Five key observations from Real Madrid’s win against Bayern Munich

Cristiano Ronaldo Goal

The 1-0 victory for the Spanish giants at the Santiago Bernabeu raises a number of talking points.

Real Madrid produced a strong and intelligent defensive display against Bayern Munich to register a narrow 1-0 win at the Santiago Bernabeu on Wednesday.

Karim Benzema’s strike after 19 minutes proved to be the difference between the two sides in the first leg of their Champions League semi-final tie in the Spanish capital.

Below are five key observations from the game in Madrid.

1) Philipp Lahm, not Rafinha, should be at right-back

Rafinha may have convinced Pep Guardiola to play him week in week out at right-back in the Bundesliga, but against a team like Real Madrid, Philipp Lahm should have been deployed in that position. The Germany international has excelled in his defensive midfield role this season, but Madrid knew the weak link in Bayern’s defence and exploited it. Playing Lahm at right-back would have not only thrown Carlo Ancelotti’s side off their original gameplan, but it would have also made the defence much more compact and less susceptible to being cut open.

2) Carlo Ancelotti is a tactical genius

True, Madrid played defensive football and has just 28% of the possession, but Ancelotti’s tactics worked perfectly. The Italian knew that Bayern would have the ball more and would press high, so he let them do that. However, instead of ‘parking the bus’, the former AC Milan tactician made sure that his players positioned themselves in such a way that they could intercept the Bayern passes and then launch counter-attacks. That the Madrid players did perfectly, with Xabi Alonso, Luka Modric and Pepe all reading Bayern’s moves brilliantly and giving the Bavarian giants little space to work with.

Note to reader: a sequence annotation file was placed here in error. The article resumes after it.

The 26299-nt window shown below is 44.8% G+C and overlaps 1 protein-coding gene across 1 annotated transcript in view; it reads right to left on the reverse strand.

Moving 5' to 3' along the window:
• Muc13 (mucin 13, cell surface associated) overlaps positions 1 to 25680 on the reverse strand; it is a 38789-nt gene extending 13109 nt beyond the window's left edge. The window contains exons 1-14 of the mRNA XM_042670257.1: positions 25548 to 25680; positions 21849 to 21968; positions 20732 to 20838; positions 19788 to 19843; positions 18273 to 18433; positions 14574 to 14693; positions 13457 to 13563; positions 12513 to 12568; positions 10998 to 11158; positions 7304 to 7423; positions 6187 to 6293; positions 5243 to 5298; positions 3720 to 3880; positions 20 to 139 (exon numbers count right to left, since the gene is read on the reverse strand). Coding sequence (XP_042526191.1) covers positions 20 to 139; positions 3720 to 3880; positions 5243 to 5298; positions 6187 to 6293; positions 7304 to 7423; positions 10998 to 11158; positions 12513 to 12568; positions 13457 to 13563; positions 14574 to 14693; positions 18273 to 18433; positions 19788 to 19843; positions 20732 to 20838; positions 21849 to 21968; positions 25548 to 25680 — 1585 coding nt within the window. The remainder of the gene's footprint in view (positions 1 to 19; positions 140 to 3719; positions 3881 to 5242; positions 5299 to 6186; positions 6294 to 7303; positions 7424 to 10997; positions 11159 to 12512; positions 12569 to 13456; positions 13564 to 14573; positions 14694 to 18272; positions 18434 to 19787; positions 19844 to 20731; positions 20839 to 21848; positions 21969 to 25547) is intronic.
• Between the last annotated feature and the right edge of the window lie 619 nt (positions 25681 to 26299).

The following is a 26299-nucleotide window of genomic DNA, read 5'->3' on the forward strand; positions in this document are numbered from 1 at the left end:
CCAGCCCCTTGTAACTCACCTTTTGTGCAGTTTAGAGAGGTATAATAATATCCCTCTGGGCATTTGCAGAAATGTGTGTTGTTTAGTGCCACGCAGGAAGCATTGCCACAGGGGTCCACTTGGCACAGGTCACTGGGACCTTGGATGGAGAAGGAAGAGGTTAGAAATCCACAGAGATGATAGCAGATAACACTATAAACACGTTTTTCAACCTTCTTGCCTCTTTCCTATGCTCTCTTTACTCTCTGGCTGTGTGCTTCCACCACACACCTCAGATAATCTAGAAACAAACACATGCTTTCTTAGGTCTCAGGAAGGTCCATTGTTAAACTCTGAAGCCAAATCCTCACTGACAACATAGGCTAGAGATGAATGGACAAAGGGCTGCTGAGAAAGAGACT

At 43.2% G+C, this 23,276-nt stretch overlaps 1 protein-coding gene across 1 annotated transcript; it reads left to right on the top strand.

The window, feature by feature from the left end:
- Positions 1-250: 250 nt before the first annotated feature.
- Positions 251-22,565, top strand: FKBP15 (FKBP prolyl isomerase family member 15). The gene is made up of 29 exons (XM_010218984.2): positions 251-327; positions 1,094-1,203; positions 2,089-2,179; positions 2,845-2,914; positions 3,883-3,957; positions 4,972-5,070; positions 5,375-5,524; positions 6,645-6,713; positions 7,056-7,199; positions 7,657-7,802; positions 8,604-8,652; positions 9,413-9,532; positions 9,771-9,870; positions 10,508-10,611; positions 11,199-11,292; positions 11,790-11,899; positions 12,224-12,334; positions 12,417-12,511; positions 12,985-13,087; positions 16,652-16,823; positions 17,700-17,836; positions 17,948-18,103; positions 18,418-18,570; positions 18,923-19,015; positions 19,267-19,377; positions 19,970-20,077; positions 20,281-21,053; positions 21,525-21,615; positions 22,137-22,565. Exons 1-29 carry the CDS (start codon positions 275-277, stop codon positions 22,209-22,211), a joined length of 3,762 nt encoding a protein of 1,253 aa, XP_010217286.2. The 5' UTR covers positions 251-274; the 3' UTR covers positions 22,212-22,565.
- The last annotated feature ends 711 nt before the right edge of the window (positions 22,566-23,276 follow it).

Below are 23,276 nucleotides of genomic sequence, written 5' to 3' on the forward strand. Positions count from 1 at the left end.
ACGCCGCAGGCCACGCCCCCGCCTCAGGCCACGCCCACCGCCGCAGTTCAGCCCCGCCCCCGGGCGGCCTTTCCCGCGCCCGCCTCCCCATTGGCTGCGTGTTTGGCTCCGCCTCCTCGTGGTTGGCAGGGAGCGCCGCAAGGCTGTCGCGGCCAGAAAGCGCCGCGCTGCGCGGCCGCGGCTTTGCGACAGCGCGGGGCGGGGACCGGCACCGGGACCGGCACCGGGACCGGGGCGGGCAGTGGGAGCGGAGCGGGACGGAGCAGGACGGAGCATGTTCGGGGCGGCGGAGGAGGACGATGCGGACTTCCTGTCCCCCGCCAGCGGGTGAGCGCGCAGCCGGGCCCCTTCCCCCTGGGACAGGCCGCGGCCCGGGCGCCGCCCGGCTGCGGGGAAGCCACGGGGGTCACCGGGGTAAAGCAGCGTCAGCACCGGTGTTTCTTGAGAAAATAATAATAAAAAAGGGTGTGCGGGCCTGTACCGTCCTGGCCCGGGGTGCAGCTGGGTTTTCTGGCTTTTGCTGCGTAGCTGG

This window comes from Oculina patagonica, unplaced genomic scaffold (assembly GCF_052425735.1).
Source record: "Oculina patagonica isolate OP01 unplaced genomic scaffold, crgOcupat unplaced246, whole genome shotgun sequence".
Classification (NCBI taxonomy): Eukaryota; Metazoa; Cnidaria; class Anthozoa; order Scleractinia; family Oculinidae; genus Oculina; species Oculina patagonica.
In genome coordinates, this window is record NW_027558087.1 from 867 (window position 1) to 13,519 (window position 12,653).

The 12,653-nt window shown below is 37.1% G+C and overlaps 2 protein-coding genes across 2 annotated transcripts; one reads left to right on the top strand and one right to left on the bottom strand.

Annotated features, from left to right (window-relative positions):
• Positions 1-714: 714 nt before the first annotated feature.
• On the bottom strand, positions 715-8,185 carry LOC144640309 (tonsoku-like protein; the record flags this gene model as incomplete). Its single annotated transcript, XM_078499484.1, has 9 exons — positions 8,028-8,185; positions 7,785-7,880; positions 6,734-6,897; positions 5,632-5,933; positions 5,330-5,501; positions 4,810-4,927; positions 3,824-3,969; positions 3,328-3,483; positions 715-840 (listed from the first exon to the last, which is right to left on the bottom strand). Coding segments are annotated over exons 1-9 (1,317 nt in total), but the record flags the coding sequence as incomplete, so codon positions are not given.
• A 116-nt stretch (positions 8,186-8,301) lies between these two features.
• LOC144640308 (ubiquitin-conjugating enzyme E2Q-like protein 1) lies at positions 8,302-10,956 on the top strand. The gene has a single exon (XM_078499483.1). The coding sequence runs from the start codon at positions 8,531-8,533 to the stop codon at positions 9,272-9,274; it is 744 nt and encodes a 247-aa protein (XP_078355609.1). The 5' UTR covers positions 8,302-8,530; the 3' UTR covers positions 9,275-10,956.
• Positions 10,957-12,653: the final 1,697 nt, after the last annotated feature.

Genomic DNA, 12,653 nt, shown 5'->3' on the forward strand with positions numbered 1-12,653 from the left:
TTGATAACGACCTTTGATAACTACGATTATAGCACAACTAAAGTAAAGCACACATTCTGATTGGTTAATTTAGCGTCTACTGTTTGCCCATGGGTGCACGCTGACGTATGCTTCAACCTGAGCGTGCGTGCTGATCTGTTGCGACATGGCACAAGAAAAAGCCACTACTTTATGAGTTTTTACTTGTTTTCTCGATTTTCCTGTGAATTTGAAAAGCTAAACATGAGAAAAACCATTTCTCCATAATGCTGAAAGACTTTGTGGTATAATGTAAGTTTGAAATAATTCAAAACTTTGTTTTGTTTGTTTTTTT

3) Cristiano Ronaldo’s first-half miss could prove costly

If Madrid go on to lose this tie and get knocked out of the competition at the semi-final stage for the fourth season in a row, then a certain Cristiano Ronaldo will be regretting his miss in the first half. With the score at 1-0, the 29-year-old had the perfect chance on 27 minutes not only to double the lead, but also to help his team take a giant step towards their first Champions League final since 2002. Karim Benzema, whose 19th-minute goal eventually settled the contest in the Spanish capital, drilled in a low cross into the box from the left. All Ronaldo had to do was keep his first-time effort on target; he failed, watching his shot go high and wide.

4) Possession without penetration is nothing

The stats above would have you believe that Bayern were the better team, and that they deserved to win. In fact, the best chances of the match fell to the home side. Ronaldo’s miss (as explained above) and then Angel di Maria’s chance would have put the hosts 3-0 up at half ttime – that would have settled the tie and secured them a place in the final. The only real save Iker Casillas had to make was in the 84th minute when he kept out substitute Mario Gotze’s effort from close range. Until then, Bayern had kept the ball but had failed to do much with it. That they retained possession meant they were in control, but their failure to do anything concrete with it shows that if you don’t have the ability to penetrate, then you won’t score. It was only after the introduction of Thomas Muller and Gotze in the second half that Bayern became more incisive and looked truly dangerous.

5) Madrid’s pace can hurt Bayern

Madrid scored their goal with a brilliant piece of incisive counter-attacking football that was executed perfectly by Benzema. Los Blancos could have scored two more with similar moves and similar pace. Later on in the second half Gareth Bale’s speed troubled the Bayern defence. Ancelotti could use both Ronaldo and Bale from the start in the second leg next week and trouble the Bayern backline with their pace. Direct running at the defenders and also cutting inside would be very dangerous, and with Madrid showing on Wednesday that they can retain discipline and play intelligent defensive football, an early goal at the Allianz Arena could just be enough for the nine-time European champions to remain on the road to Lisbon.

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